Housing
Oral Questions

2:55 p.m.

NDP

Andrew Cash Davenport, ON

Mr. Speaker, cities like Toronto are facing a housing crisis. The FCM says that housing is the number one problem facing cities. Even the CIBC is saying that most Canadian families are having a hard time finding affordable housing. In fact, one and a half million Canadian households are said to be in core housing need, and this government does not have a plan. Luckily, we do.

Will the government commit today to finally take action and support the New Democrat national housing strategy?

Housing
Oral Questions

2:55 p.m.

Haldimand—Norfolk
Ontario

Conservative

Diane Finley Minister of Human Resources and Skills Development

Mr. Speaker, let us face it, for anyone who has been following, the NDP have been talking about this for years, but while they have been talking, we have been doing it.

We have signed a five-year agreement with the provinces and territories regarding affordable housing so they will have stable, predictable funding to deliver the housing that is within their mandate.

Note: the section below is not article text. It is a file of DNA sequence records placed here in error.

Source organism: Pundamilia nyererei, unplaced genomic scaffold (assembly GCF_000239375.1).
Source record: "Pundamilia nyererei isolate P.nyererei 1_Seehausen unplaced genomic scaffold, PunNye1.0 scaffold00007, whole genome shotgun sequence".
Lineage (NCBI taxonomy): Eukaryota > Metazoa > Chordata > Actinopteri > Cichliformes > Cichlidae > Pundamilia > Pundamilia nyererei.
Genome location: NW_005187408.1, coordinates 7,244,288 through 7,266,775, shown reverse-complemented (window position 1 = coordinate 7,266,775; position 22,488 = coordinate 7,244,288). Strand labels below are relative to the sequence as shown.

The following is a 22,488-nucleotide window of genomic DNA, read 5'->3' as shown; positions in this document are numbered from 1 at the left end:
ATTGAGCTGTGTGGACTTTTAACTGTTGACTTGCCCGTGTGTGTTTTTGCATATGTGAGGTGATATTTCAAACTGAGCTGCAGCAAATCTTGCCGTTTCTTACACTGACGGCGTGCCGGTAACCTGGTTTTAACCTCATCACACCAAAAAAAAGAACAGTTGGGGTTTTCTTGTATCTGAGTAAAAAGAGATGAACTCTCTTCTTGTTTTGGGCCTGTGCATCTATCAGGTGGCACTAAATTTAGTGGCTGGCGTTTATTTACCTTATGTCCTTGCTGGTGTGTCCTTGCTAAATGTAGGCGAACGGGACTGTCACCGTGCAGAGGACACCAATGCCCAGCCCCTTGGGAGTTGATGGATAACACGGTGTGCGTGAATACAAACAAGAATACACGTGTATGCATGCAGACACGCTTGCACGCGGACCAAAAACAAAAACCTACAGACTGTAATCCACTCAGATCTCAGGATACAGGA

During the economic action plan, we also added quite a large amount of money for more affordable housing for seniors, the disabled and aboriginals. Over 14,000 projects for affordable housing were undertaken through that program. It is a real shame that the NDP did not support it.

Housing
Oral Questions

2:55 p.m.

NDP

Andrew Cash Davenport, ON

Mr. Speaker, I listen to the minister just about every day and it is clear that she does not understand that her plan is not working.

I will map it out just for Toronto. There are 70,000 households, some 200,000 people, on waiting lists for affordable housing. The backlog for repairs at Toronto Community Housing will be $1 billion by 2015. The government is doing nothing. It says a lot but does nothing.

Will the Conservatives commit today to supporting the New Democrats' national housing strategy?

Housing
Oral Questions

2:55 p.m.

Haldimand—Norfolk
Ontario

Conservative

Diane Finley Minister of Human Resources and Skills Development

Mr. Speaker, I would point out that there are several projects and initiatives we have undertaken to provide more affordable housing to those Canadians who need it, apart from the economic action plan and the 14,000 projects undertaken and completed across the country, which of course the NDP opposed. Since June 30 of last year, over 50,000 affordable housing units in Canada have been funded through this government.

While the NDP talk and oppose everything, we do it anyway.

Firearms Registry
Oral Questions

2:55 p.m.

Conservative

Brian Storseth Westlock—St. Paul, AB

Mr. Speaker, Canadians gave our Conservative government a strong mandate to end the wasteful and ineffective long gun registry once and for all. This is exactly what we are doing.

I am proud to report that last night this House passed, by a vote of 159 to 130, the ending the long-gun registry act.